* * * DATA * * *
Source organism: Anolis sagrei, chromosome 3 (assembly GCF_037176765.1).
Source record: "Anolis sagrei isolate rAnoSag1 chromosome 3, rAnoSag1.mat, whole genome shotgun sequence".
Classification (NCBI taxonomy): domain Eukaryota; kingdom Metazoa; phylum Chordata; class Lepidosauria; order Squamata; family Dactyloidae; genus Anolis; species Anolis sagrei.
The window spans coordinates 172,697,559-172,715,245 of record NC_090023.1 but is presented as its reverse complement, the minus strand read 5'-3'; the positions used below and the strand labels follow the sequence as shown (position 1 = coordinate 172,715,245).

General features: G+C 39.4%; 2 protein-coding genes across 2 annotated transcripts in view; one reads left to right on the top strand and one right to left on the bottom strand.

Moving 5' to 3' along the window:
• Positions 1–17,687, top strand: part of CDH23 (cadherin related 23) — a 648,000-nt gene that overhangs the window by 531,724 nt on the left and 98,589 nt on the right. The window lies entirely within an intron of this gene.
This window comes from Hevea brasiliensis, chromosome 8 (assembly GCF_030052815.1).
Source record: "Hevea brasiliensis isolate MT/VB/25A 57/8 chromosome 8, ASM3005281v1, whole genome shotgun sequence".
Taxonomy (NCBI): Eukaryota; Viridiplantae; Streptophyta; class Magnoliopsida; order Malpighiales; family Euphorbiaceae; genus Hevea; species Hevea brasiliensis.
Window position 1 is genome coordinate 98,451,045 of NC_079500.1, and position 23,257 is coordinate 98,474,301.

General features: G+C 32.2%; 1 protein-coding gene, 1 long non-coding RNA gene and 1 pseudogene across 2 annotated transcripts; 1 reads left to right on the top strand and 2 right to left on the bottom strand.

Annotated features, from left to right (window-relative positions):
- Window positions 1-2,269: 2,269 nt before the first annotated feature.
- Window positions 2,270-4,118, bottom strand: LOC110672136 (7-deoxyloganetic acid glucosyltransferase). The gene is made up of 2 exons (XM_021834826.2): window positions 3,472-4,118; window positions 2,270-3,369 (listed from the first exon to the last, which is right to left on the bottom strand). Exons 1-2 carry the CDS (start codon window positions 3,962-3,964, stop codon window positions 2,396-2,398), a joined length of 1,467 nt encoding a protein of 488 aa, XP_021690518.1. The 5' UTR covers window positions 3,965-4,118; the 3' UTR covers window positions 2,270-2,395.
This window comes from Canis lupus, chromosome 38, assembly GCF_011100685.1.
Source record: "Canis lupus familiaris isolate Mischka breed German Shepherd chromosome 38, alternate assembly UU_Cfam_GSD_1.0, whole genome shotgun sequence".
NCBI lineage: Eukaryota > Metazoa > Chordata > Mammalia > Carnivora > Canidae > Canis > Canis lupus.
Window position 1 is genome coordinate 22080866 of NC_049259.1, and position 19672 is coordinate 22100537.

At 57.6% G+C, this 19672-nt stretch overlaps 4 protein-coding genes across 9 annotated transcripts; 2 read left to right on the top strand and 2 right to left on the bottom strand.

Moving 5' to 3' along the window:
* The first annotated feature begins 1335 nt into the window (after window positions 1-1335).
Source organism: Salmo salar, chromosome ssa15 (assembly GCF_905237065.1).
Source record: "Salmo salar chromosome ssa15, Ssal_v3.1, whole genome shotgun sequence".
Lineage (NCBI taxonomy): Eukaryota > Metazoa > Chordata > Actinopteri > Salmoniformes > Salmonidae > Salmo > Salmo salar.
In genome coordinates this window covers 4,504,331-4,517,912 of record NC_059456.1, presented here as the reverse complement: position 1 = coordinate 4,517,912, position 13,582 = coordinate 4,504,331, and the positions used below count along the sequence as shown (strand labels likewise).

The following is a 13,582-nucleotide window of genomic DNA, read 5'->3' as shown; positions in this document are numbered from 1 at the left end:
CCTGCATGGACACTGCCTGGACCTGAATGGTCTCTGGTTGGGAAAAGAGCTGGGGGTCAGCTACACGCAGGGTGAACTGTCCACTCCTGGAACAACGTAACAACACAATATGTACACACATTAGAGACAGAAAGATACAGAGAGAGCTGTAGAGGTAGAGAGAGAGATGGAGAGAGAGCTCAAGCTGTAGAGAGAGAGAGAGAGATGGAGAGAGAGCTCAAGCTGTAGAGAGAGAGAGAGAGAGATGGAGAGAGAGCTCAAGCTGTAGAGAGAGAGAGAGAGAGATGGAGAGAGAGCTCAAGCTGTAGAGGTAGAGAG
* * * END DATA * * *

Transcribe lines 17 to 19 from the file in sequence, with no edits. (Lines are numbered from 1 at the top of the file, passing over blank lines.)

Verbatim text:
Source record: "Canis lupus familiaris isolate Mischka breed German Shepherd chromosome 38, alternate assembly UU_Cfam_GSD_1.0, whole genome shotgun sequence".
NCBI lineage: Eukaryota > Metazoa > Chordata > Mammalia > Carnivora > Canidae > Canis > Canis lupus.
Window position 1 is genome coordinate 22080866 of NC_049259.1, and position 19672 is coordinate 22100537.